US may move away from prescriptive process safety

posted Jul 11, 2013, 5:58 AM by Niels Jensen
In a recent hearing in the US Senate Committee on Environment and Public Works  related to the ammonium nitrate explosion in West, Texas and the  more recent Williams Olefins explosion the chairperson of the US Chemical Safety Board Rafael Moure-Eraso hinted that a changed approach to process safety could be needed in the USA.

At the end of his prepared statement he said that the current situation some of the positives are;

"Following the Chevron refinery fire last year, and acting on CSB recommendations, California is poised to triple the number of dedicated process safety inspectors ... funded by industry fees.

Another promising approach is the 'safety case' - successfully used in other nations, which insurers say have much lower petrochemical accidents rates than we do.

Companies identify and commit to follow the best safety standards from around the world, subject to approval and oversight by a competent, well-funded regulator. Many experts believe this is the best safety regime for complex, technological industries, rather than the US system which calls upon a prescriptive and often outdated rule book."

As a past teacher of risk assessment to chemical engineering students at DTU for more than 10 years I  can only agreed. However, it is important that the entities given commercial permits to different activities are aware of the risk involved and know when to ask for advice outside ones own organisation. In my view it is the duty of state legislators to ensure that facilities are covered no mater where they locate themselves.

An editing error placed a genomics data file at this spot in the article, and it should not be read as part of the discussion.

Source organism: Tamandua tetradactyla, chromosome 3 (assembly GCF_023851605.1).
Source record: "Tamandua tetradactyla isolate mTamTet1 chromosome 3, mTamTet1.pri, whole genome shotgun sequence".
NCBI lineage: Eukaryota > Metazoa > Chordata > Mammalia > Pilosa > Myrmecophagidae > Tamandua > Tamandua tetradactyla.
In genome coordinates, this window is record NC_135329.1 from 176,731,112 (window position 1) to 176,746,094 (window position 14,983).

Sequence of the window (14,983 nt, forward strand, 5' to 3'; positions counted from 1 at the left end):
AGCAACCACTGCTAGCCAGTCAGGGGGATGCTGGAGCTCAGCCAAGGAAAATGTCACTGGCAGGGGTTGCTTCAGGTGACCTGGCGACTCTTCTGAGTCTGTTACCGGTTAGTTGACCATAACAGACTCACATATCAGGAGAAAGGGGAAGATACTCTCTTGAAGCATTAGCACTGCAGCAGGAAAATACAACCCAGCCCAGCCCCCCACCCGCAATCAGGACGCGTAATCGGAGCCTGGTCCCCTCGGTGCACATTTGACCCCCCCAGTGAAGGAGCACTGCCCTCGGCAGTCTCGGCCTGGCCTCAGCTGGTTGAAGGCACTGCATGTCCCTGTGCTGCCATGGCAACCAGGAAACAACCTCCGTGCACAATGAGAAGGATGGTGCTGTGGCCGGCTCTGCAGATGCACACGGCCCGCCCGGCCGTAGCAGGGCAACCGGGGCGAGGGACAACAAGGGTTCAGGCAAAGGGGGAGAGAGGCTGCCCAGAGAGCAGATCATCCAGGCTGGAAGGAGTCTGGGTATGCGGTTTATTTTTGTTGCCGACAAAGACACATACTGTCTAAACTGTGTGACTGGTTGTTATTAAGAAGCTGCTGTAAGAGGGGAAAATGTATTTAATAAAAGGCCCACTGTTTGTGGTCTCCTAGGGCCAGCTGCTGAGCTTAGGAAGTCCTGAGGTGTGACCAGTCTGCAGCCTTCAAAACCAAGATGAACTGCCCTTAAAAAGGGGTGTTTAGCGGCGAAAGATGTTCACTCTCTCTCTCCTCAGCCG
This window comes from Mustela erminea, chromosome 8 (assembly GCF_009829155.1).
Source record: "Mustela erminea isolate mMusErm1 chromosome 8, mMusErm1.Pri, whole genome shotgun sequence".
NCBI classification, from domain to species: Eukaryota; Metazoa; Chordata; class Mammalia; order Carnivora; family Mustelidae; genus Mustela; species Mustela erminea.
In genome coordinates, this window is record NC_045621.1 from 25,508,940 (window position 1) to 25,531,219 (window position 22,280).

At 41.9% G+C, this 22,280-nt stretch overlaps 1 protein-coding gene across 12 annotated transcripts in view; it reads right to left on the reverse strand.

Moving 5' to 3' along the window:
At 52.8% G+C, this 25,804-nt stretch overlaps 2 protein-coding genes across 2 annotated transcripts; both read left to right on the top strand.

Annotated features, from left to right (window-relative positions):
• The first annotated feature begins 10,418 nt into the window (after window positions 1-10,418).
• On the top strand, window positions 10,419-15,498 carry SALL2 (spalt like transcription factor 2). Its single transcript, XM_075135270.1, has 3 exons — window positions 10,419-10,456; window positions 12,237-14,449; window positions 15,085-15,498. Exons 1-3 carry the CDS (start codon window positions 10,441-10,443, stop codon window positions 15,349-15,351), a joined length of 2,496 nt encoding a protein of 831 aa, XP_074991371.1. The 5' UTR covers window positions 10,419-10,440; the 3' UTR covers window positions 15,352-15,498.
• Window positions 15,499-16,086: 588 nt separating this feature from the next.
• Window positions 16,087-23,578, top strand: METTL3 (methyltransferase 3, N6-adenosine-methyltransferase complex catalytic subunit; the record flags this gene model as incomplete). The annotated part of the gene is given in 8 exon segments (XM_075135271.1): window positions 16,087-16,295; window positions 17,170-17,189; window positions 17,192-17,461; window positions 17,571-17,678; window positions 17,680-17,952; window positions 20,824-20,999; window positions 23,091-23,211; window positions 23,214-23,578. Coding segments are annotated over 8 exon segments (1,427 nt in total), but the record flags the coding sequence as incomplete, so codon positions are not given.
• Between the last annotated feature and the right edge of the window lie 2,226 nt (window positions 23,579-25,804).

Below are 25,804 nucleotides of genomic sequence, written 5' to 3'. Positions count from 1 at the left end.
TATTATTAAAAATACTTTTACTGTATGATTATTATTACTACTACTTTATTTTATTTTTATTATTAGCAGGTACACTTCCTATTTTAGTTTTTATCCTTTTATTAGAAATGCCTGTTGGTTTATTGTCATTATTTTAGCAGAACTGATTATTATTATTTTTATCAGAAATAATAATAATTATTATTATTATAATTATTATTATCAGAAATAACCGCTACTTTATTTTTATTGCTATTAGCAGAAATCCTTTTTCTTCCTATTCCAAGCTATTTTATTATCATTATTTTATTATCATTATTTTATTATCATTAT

During the course at DTU groups of students should prepare a safety report according to the EU Seveso II directive including aspects such as site selection, and transportation routes for raw materials and products. The object was not to make them experts at HAZOP, FMEA, ETA or any other tool, but to give them a overview of the complexity and bread of preparing a 'safety case' according to the EU Seveso II directive. 

The course continue to this day, and I know international students are most welcome. It is my experience that multicultural groups add an extra dimensions to the group work by giving students insights into the different regulatory regimes in different countries around the world.

Safepark Consultancy would be most happy to participate in the development of similar courses for chemical engineering students elsewhere or for groups of professionals from industry or regulators.